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On Roman's Rule

Our enigmatic owner continues his battle between instant gratification and the prospect of long-term evolution. In the wake of RDM's sacking, we look at both sides of the coin.

Clive Rose

In many ways, it's become our tradition. Another manager departs Cobham with his office in boxes for the umpteenth time in as many years. Much has already been said about Roberto's reign; the glorious triumph of Munich still fresh in the minds of many. Yet the pitfalls, namely the last three weeks of capitulation, were evidence enough for Roman Abramovich and his associates to terminate RDM's tenure at the helm. In the space of six months, Di Matteo will go from the greatest glory a manager on the continent can taste to sitting at home unemployed. Harsh. A decision of this gravity undoubtedly came from the top down, which once again implies that our ever-benevolent benefactor has blood on his hands. That he elected to part company with a club legend of Robbie's stature despite the furor it would invoke from the club's loyal patrons speaks volumes about the true nature of our Russian oligarch.

We want to believe that Roman shares our understanding of the clubs history; that he recognizes the role many have played in making Chelsea a resounding success. We often rationalize that, at his core, he understands the implications of certain decisions. It helps us sleep at night. Surely, he wouldn't cut ties with Robbie, a legend in his own right when you consider his playing days in Blue and his recent success as an interim manager, right? Wrong, clearly. It's high time we as fans take a bitter dose of reality and recognize the machinations that make our club so successful and so clearly misguided stem directly from our owner's fickle nature. And we, as one, have to be okay with this. There's no middle ground for us to meet. It's Roman's world, and we're just living in his grace.

The deeper concern, once again, is what reverberates from Di Matteo's departure. It's no secret that Roberto was not his first-choice manager this summer. Everyone with a pulse can track the trajectory of Pep Guardiola to Chelsea rumors, and we all agree that when Roman sets his mind on something, he tends to get it. But Robbie's success last season ultimately handcuffed Roman and company. They couldn't, in good conscience, cut ties with him when they had just reached the summit of the highest mountain- that illusive peak Roman so desperately ached to climb for years. In some respects, I feel Roman was lying in wait for this annual winter drop-off. He installed Roberto at the helm, and gambled on the pretense that Pep would change his tune after a few months of watching the season from New York, and would rush into the picture to save the day. Based on the rumors that continue to churn, that's clearly not the case.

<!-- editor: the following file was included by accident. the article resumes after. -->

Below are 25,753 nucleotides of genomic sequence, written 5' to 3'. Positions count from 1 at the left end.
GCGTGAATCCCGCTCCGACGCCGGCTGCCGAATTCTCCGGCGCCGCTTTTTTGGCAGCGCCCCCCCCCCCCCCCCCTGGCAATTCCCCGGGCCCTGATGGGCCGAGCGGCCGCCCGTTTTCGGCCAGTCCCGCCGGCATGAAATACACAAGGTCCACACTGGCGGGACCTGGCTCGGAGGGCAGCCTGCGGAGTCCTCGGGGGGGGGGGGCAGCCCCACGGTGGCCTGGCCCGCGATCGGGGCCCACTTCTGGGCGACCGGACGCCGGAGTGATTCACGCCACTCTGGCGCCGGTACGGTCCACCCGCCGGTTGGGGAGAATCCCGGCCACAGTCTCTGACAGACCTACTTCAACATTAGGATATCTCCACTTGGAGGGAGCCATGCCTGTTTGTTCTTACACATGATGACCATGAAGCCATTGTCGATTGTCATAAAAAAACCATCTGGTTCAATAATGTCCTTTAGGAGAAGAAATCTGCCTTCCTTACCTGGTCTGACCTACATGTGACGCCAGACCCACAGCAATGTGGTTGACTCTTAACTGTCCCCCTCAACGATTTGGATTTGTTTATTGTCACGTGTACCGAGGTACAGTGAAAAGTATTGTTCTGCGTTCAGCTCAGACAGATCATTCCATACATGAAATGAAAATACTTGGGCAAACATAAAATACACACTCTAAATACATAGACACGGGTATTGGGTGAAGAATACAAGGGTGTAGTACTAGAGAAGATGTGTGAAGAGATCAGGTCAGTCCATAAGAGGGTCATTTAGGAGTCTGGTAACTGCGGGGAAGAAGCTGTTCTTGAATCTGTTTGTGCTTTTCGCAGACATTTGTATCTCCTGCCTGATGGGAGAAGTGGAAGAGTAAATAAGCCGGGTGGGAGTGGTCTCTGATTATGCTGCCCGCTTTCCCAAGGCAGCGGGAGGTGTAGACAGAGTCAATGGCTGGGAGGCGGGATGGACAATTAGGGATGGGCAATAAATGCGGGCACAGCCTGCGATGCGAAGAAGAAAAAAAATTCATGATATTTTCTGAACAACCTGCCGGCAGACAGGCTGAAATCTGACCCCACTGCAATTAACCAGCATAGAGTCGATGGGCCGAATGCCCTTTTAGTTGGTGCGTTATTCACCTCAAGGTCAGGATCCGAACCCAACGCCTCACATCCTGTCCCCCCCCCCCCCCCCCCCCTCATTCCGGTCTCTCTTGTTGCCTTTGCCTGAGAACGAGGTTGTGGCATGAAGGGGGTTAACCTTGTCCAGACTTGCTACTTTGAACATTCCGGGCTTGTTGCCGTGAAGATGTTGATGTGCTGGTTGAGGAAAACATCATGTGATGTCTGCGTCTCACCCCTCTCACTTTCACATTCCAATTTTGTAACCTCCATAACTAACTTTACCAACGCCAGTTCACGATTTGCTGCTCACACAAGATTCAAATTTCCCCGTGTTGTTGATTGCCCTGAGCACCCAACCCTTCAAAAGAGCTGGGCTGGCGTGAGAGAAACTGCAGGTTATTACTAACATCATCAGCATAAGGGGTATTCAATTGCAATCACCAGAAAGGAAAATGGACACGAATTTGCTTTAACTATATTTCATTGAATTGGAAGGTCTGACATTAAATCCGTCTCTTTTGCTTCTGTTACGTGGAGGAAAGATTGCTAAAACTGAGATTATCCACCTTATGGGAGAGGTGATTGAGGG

Roman will likely be forced to wait until June to ink Pep, and his temporary fix will likely be Rafa Benitez. Fact. That Benitez comes to The Bridge with so much scorn and derision is hardly a surprise. That Roman elects to ignore the overwhelming disdain of so many loyal supporters is more intriguing. His vision has always been to put an attractive product on the pitch- underscored by the tremendous financial outlay on world-class players over the past four years. After an extended period of austerity (by his standards) Chelsea have of late embarked on a hell-be-damned approach to snapping up prodigious talent from all reaches of the globe. The early results were strong enough to suggest that everything might just work out fine. Players of technical and flair abilities were recruited and Roberto was tasked with the responsibility of getting these diminutive superstars to work together to produce scintillating attacking football. But, this desire has and will always be tethered to Roman's unwillingness to sacrifice immediate success.

Though he may want Chelsea to evolve and become a feared attacking side that relies on counters and tiki-taka possession, he refuses to budge on the notion that growth should not come at the expense of wins. Frankly, he doesn't need to compromise here. With the amount of talent we boast on paper, we should (in theory) be competitive every single time we take the pitch. Yet the reality remains that for Chelsea to become the side he desires, there will be plenty of nights like yesterday in Turin. We will lose, savagely. We will fight back from the death, and we will sometimes make it look very easy. So it goes when you're in the midst of a transition period of this variety. What's more disappointing is that fans tend to be more accommodating of such change than the owner himself. We took the last three weeks with a grain of salt, knowing that the ends would justify the means. Yet Roman didn't share that confidence.

In the end, Roberto can leave with his head high. Roman will install Rafa for the time being, hoping that we can shore up our season which presently teeters on the brink of media-portrayed chaos. Internally, Abramovich will need to figure out what matters to him more. Winning today, or tomorrow. They are not mutually-inclusive, and I suspect on some level he knows this. Yet he continues to invest his money on the promise that the right combination of ingredients will get the desired result. It's just a shame that Roberto had to make way in this process. And so it goes under Roman's rule. You never quite know where he stands from day to day.

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